While visiting friends of my father, I stumbled upon a camera I had been looking for everywhere: the Yashica Mat 124G. Its previous owner sold it to me in near-mint condition for extremely cheap, and I already love it. Here are my first impressions.
Lets start with the tech specs:
Camera type: twin lens reflex
Lens: Yashinon 80mm/f3.5 (composing lens is f2.8)
Film format: 120 and 220 medium format roll film
Shutter: Copal-SV, 1 – 1/500, B
Aperture: 3.5 – 32
Flash: PC socket with cold (accessory) shoe
Light meter: built in
Focus: 1m (3.3 ft.) – infinity
Tripod socket: yes
Yashica made the Mat-124G from 1970 to 1986, so it’s a fairly new camera. They were made to be cheaper competitors to the Rolleiflex. The battery for the light meter is supposed to be a 1.3 volt mercury battery, but replacements can be made. There is also a convenient shutter lock, to keep you from accidentally taking a picture, as there is no reverse winding with this camera or double exposures. The “G” comes from the fact that the electronic connectors contain gold. The aperture and shutter speed are controlled by two wheels in between the composing and photographic lenses.
Once you get used to focusing and setting shutter speeds and apertures with this camera, it’s extremely easy to use and not at all awkward. It’s fairly small for a medium format TLR, but heavy, and it focuses slowly, so don’t expect to be using this for action photography. It’s great for portraits and nature photography, and really any kind of still object, but with some practice, this could be a great beginner go-to medium format camera.
The few quirks to note with the camera: always set the lever to X when using an electronic flash attached to the PC adapter (M is for flash bulbs), be careful when putting it on a tripod because the open/close dial is around the tripod socket, make sure you move the pressure plate to set it to 120 or 220 mode before closing the back and line up the film properly with the arrows, make sure you crank forward until it stops and then backwards until it stops before trying to shoot, and always put the shutter lock on if you aren’t going to take another picture for awhile.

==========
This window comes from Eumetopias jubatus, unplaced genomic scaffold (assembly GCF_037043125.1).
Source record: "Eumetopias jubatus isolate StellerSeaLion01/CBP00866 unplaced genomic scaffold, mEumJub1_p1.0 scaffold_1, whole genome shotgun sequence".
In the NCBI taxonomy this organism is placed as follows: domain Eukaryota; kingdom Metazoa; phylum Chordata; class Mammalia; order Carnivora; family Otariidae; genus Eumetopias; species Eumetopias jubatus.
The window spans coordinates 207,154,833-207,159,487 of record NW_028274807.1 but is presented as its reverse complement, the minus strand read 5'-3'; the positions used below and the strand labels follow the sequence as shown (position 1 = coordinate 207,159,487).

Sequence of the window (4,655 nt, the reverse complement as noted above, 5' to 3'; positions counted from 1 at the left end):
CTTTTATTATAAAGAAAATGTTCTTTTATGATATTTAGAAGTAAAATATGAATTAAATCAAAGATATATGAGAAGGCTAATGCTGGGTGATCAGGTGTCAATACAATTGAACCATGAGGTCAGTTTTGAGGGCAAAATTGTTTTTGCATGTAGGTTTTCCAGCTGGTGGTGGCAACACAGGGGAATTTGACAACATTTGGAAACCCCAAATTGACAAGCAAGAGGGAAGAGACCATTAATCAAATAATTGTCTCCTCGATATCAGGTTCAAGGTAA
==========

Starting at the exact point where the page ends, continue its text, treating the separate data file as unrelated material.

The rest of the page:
The camera performs great with either color negative (I used Kodak 400NC) or black and white (I used Ilford XP2 Super) films. I have yet to test it with slide film, but research indicates film tends to have less contrast and more sharpness than if you shot it in a camera with a plastic lens. I was especially excited by the bokeh at f4 and f3.5, it’s really nice and makes for great backgrounds for portraits or close ups. 80mm is more or less equivalent to a 50mm lens on a 35mm camera for 6×6 medium format exposures, and lenses aren’t interchangeable, but there are external wide and telephoto lenses available.
When tested against a Sekonic Studio Deluxe light meter, readings were often different by a stop or two, and while my Yashica is certainly dusty, one might want to err on the side of underexposure with this camera. I’d say I was very, very pleased with my new camera, and if you’re looking into getting a cheap-but-worth-it vintage TLR, the Yashica Mat-124G is a great choice.